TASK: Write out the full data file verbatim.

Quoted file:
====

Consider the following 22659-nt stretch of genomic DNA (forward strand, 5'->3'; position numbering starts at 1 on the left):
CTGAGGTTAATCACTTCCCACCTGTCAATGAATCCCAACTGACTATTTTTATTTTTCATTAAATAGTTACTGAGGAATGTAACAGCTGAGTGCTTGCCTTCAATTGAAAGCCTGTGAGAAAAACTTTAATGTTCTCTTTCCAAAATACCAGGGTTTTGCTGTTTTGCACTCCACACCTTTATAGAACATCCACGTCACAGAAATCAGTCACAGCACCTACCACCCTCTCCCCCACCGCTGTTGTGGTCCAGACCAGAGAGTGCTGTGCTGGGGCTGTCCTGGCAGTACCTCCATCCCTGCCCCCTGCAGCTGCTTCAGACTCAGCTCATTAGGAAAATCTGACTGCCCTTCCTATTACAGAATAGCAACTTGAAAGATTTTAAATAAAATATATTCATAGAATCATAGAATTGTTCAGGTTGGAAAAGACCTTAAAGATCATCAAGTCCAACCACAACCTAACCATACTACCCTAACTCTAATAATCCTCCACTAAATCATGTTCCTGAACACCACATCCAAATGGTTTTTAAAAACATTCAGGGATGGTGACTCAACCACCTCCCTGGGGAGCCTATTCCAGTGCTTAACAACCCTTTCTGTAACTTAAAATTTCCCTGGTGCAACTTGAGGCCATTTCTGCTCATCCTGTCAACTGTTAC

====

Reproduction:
Consider the following 22659-nt stretch of genomic DNA (forward strand, 5'->3'; position numbering starts at 1 on the left):
CTGAGGTTAATCACTTCCCACCTGTCAATGAATCCCAACTGACTATTTTTATTTTTCATTAAATAGTTACTGAGGAATGTAACAGCTGAGTGCTTGCCTTCAATTGAAAGCCTGTGAGAAAAACTTTAATGTTCTCTTTCCAAAATACCAGGGTTTTGCTGTTTTGCACTCCACACCTTTATAGAACATCCACGTCACAGAAATCAGTCACAGCACCTACCACCCTCTCCCCCACCGCTGTTGTGGTCCAGACCAGAGAGTGCTGTGCTGGGGCTGTCCTGGCAGTACCTCCATCCCTGCCCCCTGCAGCTGCTTCAGACTCAGCTCATTAGGAAAATCTGACTGCCCTTCCTATTACAGAATAGCAACTTGAAAGATTTTAAATAAAATATATTCATAGAATCATAGAATTGTTCAGGTTGGAAAAGACCTTAAAGATCATCAAGTCCAACCACAACCTAACCATACTACCCTAACTCTAATAATCCTCCACTAAATCATGTTCCTGAACACCACATCCAAATGGTTTTTAAAAACATTCAGGGATGGTGACTCAACCACCTCCCTGGGGAGCCTATTCCAGTGCTTAACAACCCTTTCTGTAACTTAAAATTTCCCTGGTGCAACTTGAGGCCATTTCTGCTCATCCTGTCAACTGTTAC